Among the spirits on the island is one called Ariel. He is a bright, gay little spirit, whose ideal of life is to live merrily among the blossoms in perpetual summer.

He can make music, poetry, and songs as readily as heavier beings think and speak. He can "come with a thought," ride on the clouds, fly with the wind, but he knows nothing of the joys and sorrows of life which arise out of its human relationships. He is of the air, with all the pure sweetness and swift energy of the summer breezes or the autumn wind, and like it, touching the surface for a moment and passing quickly on. Caliban, the monster, on the contrary, is of the earth earthly; all the finer elements are wanting in him. He takes a drunken butler for a god: he is incapable of any service but slavery, has no perception of honour or loyalty, and is too lazy to enjoy work either as duty or activity.

Ariel, who has power over the winds, has raised the storm by which the ship is cast upon the island ; and the first step in healing the old wrongs, and overcoming the evil by good, is the bringing together of Ferdinand, son of the King of Naples, and Miranda, Prospero's daughter. This is done by Ariel. He first gets Ferdinand separated from the rest of the passengers and crew, and then he makes himself invisible, and flies before him in the air, singing

“Come unto these yellow sands,

And then take hands :
Courtsied when you have, and kissed

(The wild waves whist),
Foot it featly here and there ;

And, sweet sprites, the burthen beur.” Ferdinand follows the magic song, and Ariel leads him towards Prospero's cave. As he approaches it, Ariel sings-

“Full fathom five thy father lies ;

Of his bones are coral made ;
Those are pearls that were his eyes.

Nothing of him that doth fade,
But doth suffer a sea-change
Into something rich and strange.
Sea-nymphs hourly ring his knell,
Hark! I hear them-Ding-dong, bell."

The thought of his father calls up rrow into Ferdinand's face; and just at that moment Miranda lifts her eyes and sees him. She is touched at once by pity for him; and the pure love which springs up in the two young hearts is the beginning of that higher feeling which at last joins all the discordant elements into sweet harmony.

Prospero sees that the charm will work; but first he tests the love of Ferdinand for Miranda by sacrifice, humility, labour, and obedience. He refuses to believe he is the young prince. He treats him as an imposter, and sets him to do Caliban's work of carrying heavy logs of wood, and piling them up before the cave before the sun sets. Ferdinand has never done any work before, but he forgets he is a prince, and toils cheerfully to accomplish the task Miranda's father has set him, for his love for her makes the labour light and pleasant, and he bears patiently Prospero's hard words.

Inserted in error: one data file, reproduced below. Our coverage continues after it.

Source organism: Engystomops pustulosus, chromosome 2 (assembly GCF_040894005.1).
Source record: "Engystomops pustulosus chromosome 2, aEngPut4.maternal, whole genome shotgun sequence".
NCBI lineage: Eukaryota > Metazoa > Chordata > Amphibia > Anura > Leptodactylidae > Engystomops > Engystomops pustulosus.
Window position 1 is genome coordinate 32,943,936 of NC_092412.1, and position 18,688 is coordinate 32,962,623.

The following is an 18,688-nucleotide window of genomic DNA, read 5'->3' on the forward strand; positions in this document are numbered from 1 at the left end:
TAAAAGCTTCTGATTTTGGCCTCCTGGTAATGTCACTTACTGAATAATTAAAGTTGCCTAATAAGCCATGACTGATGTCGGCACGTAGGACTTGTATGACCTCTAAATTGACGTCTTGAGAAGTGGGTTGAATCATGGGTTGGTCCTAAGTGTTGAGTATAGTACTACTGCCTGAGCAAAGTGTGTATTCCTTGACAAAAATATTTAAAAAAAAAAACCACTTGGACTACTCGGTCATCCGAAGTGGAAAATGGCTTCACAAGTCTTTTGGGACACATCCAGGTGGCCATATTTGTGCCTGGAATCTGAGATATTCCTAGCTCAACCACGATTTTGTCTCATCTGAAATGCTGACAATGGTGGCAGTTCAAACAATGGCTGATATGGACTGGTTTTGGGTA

In the meantime the rest of the passengers in the ship are dispersed in two groups over the island. These two groups represent the world in which Prospero is now seeking again to live and do his work. And it is not an ideal world, in which it is delightful to live and in which there is nothing to do, but it is the world as Shakespeare saw it around him, and in which he strove to do his work. The first group represents the courtly world of the day, with its ambition, its selfish plotting, its bitterness and satire; the second stands for the lower side of life, with its stupidity, coarseness, and drunkenness.

The first group consists of the King of Naples; Sebastian, his brother; Antonio, brother of Prospero, and usurping Duke of Milan; Gonzalo, and other courtiers. As they wander through the island, and the king is mourning for Ferdinand as dead, a plot is laid by the king's brother Sebastian, and Antonio, Duke of Milan, to kill the king while he is asleep. Sebastian is then to be made King of Naples, and Antonio is to hold his dukedom free from tribute to the king. But as the king and Gonzalo sleep, and Antonio has drawn his sword ready to kill them, Ariel wakes them with a song.

In the midst of thunder and lightning, Ariel, in the shape of a harpy, sets before “the three men of sin ” the wrong which has been done to Prospero. The thought of their misdeeds presses so heavily upon them, that they are driven to the verge of madness, and their deep repentance is the second step towards the overcoming of evil by good. The other group is composed of Stephano, the king's butler; Trinculo, his jester; and Caliban. In their coarseness and ignorance for them, too, self-interest is the principle of life. The height of their ambition is to possess the barren, desolate island, in which the drunken butler is to be king; but it is ambition still. They plot to kill Prospero, and take the island for